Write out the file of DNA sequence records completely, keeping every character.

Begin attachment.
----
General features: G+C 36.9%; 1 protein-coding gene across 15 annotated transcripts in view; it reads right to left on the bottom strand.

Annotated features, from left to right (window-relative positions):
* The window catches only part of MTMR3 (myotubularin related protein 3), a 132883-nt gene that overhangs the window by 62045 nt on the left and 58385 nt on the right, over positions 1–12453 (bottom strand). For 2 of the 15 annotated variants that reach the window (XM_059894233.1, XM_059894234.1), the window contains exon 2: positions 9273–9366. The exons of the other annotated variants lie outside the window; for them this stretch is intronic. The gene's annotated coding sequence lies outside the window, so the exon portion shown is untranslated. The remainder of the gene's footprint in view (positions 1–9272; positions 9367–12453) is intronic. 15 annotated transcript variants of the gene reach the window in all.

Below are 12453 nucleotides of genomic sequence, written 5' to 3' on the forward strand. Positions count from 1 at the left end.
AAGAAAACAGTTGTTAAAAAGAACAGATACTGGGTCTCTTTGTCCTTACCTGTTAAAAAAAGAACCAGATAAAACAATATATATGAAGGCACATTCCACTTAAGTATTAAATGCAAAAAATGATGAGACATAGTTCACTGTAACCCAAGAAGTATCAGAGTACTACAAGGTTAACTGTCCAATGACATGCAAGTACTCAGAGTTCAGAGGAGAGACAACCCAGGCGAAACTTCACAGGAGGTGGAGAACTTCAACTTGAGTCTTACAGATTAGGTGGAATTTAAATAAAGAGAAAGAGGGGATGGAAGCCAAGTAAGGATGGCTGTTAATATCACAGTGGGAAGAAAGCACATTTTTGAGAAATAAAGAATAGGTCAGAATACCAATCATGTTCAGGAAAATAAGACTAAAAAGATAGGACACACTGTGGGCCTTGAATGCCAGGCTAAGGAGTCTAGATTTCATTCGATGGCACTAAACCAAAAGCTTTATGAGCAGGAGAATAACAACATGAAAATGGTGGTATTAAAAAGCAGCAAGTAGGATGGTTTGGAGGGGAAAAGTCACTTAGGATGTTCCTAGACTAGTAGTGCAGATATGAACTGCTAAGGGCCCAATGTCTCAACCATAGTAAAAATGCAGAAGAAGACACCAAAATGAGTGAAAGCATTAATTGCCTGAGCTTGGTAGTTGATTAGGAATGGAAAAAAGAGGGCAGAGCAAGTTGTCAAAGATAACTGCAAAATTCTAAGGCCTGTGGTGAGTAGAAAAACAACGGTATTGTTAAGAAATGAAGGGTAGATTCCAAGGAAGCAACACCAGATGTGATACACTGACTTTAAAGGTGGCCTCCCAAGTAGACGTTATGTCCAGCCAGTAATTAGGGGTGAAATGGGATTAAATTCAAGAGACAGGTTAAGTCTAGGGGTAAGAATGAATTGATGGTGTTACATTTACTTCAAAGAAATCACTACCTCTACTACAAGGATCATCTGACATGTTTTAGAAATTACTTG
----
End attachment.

General features: G+C 36.9%; 1 protein-coding gene across 15 annotated transcripts in view; it reads right to left on the bottom strand.

Annotated features, from left to right (window-relative positions):
* The window catches only part of MTMR3 (myotubularin related protein 3), a 132883-nt gene that overhangs the window by 62045 nt on the left and 58385 nt on the right, over positions 1–12453 (bottom strand). For 2 of the 15 annotated variants that reach the window (XM_059894233.1, XM_059894234.1), the window contains exon 2: positions 9273–9366. The exons of the other annotated variants lie outside the window; for them this stretch is intronic. The gene's annotated coding sequence lies outside the window, so the exon portion shown is untranslated. The remainder of the gene's footprint in view (positions 1–9272; positions 9367–12453) is intronic. 15 annotated transcript variants of the gene reach the window in all.

Below are 12453 nucleotides of genomic sequence, written 5' to 3' on the forward strand. Positions count from 1 at the left end.
AAGAAAACAGTTGTTAAAAAGAACAGATACTGGGTCTCTTTGTCCTTACCTGTTAAAAAAAGAACCAGATAAAACAATATATATGAAGGCACATTCCACTTAAGTATTAAATGCAAAAAATGATGAGACATAGTTCACTGTAACCCAAGAAGTATCAGAGTACTACAAGGTTAACTGTCCAATGACATGCAAGTACTCAGAGTTCAGAGGAGAGACAACCCAGGCGAAACTTCACAGGAGGTGGAGAACTTCAACTTGAGTCTTACAGATTAGGTGGAATTTAAATAAAGAGAAAGAGGGGATGGAAGCCAAGTAAGGATGGCTGTTAATATCACAGTGGGAAGAAAGCACATTTTTGAGAAATAAAGAATAGGTCAGAATACCAATCATGTTCAGGAAAATAAGACTAAAAAGATAGGACACACTGTGGGCCTTGAATGCCAGGCTAAGGAGTCTAGATTTCATTCGATGGCACTAAACCAAAAGCTTTATGAGCAGGAGAATAACAACATGAAAATGGTGGTATTAAAAAGCAGCAAGTAGGATGGTTTGGAGGGGAAAAGTCACTTAGGATGTTCCTAGACTAGTAGTGCAGATATGAACTGCTAAGGGCCCAATGTCTCAACCATAGTAAAAATGCAGAAGAAGACACCAAAATGAGTGAAAGCATTAATTGCCTGAGCTTGGTAGTTGATTAGGAATGGAAAAAAGAGGGCAGAGCAAGTTGTCAAAGATAACTGCAAAATTCTAAGGCCTGTGGTGAGTAGAAAAACAACGGTATTGTTAAGAAATGAAGGGTAGATTCCAAGGAAGCAACACCAGATGTGATACACTGACTTTAAAGGTGGCCTCCCAAGTAGACGTTATGTCCAGCCAGTAATTAGGGGTGAAATGGGATTAAATTCAAGAGACAGGTTAAGTCTAGGGGTAAGAATGAATTGATGGTGTTACATTTACTTCAAAGAAATCACTACCTCTACTACAAGGATCATCTGACATGTTTTAGAAATTACTTG